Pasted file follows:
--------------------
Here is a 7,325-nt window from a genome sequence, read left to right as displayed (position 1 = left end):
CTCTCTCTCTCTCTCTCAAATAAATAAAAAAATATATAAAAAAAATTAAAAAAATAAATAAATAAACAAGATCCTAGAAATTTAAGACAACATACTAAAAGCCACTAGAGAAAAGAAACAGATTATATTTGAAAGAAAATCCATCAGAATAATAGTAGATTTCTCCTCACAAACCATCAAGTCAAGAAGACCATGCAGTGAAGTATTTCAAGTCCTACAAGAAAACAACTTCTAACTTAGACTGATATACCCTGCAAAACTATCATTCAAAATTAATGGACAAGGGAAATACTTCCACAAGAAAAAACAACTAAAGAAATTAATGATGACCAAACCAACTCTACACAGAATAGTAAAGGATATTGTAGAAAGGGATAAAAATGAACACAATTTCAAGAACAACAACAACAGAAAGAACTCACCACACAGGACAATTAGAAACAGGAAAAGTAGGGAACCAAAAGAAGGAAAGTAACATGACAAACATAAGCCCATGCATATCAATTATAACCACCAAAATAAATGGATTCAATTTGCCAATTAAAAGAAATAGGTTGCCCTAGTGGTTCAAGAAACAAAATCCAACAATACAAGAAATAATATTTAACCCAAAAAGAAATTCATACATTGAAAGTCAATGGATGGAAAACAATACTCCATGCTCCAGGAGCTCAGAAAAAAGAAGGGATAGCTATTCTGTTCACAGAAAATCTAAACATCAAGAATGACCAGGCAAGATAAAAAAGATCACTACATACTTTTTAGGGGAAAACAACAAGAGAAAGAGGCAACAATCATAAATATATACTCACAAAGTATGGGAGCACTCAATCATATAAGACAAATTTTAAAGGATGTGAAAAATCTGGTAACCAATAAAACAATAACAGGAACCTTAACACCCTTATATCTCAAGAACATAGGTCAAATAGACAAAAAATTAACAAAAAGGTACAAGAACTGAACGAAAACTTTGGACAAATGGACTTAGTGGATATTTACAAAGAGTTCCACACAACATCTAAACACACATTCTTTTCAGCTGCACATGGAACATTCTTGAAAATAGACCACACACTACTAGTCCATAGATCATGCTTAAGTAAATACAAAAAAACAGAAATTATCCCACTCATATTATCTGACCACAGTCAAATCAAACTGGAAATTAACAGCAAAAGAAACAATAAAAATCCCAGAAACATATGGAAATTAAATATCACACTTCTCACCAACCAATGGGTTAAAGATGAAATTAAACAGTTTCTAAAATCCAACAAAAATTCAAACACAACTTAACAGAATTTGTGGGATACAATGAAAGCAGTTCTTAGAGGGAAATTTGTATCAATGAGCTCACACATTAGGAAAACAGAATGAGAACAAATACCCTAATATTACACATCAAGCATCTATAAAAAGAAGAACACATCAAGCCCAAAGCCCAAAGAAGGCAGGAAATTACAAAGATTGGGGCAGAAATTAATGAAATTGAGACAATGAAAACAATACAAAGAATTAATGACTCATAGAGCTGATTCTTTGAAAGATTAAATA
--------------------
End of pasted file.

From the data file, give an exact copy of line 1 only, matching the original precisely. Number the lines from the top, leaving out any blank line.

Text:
Here is a 7,325-nt window from a genome sequence, read left to right as displayed (position 1 = left end):